Paul B. Allen, Sr. after the Showcase
After running for Omaha City Council in 1965 and 1969 and losing both times, Paul Allen was offered a position in city government as a result of the 24th Street rioting between 1966 and 1969. It was 1967 when he became an employment coordinator in the City of Omaha Human Relations Department. He sold the club to Apollo Faison, who renamed it Faison’s Showcase. In 1971, Paul Allen’s brothers Jess Allen (1913-1996) and Alfred Allen started running the institution. Allen himself took other city government jobs after the first one ended. He was forced to quit in 1975 by a new mayor.
Throughout the decades, Allen was involved in many community activities that included the Bi-Racial Committee for Education and Technical Training; the Metropolitan Air Pollution Advisory Committee; the Mayor’s Task Force on Youth Opportunity; the Mayor’s Committee on Housing for the Elderly; the Opportunities Industrialization Center Board of Directors; the Small Business Development Center Committee; the Mayor’s Blue Ribbon Recreation Committee; the United Community Services Citizens’ Assembly; and the Citizens’ Coordinating Committee for Civil Liberties, or 4CL. He led voter registration drives and frequently served as a master of ceremonies for community events, as well as volunteering regularly at the Wesley House and the Hilltop Center.
Despite his community involvement and longtime track record as a successful businessman, Allen got shook down by the Omaha Police Department in 1976 under charges that he ran an illegal gambling establishment. In reality, he was fixing coin operated machines at The Classic Club on North 30th Street when the building was raided. Defending patrons there as preparing for a large scale picnic the next day, Allen and his friends were eventually released on charges.
In 1977, Allen went back to running the Showcase again, determined to make the club prominent again. However, by 1980 he opened the possibility of the club closing permanently when he died. By then, Allen was in the music and entertainment business in Omaha for more than 30 years.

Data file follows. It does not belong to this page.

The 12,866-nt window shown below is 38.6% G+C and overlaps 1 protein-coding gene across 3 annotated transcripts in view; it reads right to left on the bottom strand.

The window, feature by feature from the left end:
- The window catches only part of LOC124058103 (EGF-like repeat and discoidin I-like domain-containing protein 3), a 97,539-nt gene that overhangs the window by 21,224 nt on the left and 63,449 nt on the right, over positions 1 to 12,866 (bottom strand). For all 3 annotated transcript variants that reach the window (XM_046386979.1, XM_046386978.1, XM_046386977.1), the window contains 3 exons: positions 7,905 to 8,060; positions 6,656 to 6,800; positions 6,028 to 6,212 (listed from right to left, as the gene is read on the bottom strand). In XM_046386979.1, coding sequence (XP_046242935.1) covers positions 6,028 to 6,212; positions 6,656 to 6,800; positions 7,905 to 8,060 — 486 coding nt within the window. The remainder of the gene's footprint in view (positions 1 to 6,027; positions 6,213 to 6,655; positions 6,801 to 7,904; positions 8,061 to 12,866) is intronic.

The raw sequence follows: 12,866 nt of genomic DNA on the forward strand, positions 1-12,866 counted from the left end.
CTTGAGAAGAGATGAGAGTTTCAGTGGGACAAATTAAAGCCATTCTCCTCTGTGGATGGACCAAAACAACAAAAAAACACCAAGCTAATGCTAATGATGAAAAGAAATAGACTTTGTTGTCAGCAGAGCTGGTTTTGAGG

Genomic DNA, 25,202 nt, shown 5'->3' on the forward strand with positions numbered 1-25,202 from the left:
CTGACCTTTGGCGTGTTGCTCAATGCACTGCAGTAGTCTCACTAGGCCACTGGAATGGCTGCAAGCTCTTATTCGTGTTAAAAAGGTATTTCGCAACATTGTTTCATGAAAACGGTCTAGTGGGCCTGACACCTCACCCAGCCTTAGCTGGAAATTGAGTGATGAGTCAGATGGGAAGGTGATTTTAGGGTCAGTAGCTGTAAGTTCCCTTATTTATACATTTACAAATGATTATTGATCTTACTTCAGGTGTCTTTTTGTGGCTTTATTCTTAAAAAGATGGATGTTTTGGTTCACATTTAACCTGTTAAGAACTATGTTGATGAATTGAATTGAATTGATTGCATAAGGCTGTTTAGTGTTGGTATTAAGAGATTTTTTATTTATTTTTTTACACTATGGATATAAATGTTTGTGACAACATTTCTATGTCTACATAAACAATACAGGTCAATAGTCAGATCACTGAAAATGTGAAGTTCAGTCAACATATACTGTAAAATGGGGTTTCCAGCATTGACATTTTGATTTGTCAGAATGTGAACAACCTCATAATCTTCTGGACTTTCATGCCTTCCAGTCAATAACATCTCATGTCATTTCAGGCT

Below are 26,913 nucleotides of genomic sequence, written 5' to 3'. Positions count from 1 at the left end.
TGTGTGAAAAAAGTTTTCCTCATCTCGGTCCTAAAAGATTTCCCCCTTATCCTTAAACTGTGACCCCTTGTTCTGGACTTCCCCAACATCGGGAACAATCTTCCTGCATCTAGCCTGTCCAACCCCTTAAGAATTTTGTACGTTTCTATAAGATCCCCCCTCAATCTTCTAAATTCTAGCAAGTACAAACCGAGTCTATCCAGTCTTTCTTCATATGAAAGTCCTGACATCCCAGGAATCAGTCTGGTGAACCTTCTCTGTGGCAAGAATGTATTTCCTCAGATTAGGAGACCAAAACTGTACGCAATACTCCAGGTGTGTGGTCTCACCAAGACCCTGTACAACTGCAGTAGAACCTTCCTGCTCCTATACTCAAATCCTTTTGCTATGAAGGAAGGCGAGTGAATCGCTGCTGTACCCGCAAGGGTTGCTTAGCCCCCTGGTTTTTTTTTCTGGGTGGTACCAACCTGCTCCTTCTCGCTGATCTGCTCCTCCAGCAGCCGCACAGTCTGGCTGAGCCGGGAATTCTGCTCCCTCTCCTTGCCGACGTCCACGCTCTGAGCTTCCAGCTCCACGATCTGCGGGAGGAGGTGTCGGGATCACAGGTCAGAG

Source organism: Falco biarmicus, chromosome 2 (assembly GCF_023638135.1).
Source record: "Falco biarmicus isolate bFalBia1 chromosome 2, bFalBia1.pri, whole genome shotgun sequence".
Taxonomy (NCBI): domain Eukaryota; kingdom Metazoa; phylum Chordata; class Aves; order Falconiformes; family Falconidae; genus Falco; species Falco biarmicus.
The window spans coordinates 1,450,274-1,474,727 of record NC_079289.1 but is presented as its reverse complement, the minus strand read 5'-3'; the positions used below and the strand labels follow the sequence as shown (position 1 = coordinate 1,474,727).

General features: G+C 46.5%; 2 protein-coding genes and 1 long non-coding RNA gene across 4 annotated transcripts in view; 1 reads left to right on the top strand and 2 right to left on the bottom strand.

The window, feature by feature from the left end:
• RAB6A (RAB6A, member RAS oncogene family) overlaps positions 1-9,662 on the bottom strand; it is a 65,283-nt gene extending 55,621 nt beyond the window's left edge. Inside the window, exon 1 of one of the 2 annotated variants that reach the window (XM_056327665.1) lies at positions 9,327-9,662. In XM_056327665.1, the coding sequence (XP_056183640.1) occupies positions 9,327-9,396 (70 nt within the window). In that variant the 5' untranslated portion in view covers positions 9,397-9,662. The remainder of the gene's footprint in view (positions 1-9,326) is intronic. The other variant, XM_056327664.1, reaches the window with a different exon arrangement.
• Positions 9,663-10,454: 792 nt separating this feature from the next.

Allen was a longtime member of Calvin Memorial Presbyterian Church, the Omaha Urban League, the Omaha chapter of the NAACP, the Omaha Chamber of Commerce, and the Mid-City Business and Professional Association.
Paul B. Allen died in 1997 and buried at Forest Lawn.
The legacy of Paul Allen, Sr. lives on though.
During the 1980s the club was owned by Larry King. In the 1990s, Larry Gills ran a business at the location called Papa G’s Showcase, and today its home to My Place Lounge. It still has the iconic Showcase name on the front though.
Paul B. Allen Jr. owned Allen’s Showcase, and Paul B. Allen III sang with The Platters, as well as continuing as a lyricist and music score writer. In 2017, the Omaha World-Herald featured Paul Allen IV as the program director of a community radio station. Much the same as his great-grandfather, this generation is clearly committed to sharing new music and building North Omaha culture for another generation.
Today, the original location of Allen’s Showcase still operates as a music venue, although its owned outside the family now. It was listed as part of the 24th and Lake Historic District in 2017, and serves as a landmark for Omaha’s African American community, and music history lovers throughout the city and beyond.
You Might Like…
- A History of the 24th and Lake Historic District
- A History of the Off Beat Club in North Omaha
- A History of Businesses Owned by African Americans in Omaha
Thanks to Midge McDaniel of Omaha who published an article called “A Salute to Paul B. Allen and Allen’s Showcase Lounge” on Facebook. Thanks also go to Paul Allen, III and the Allen Showcase.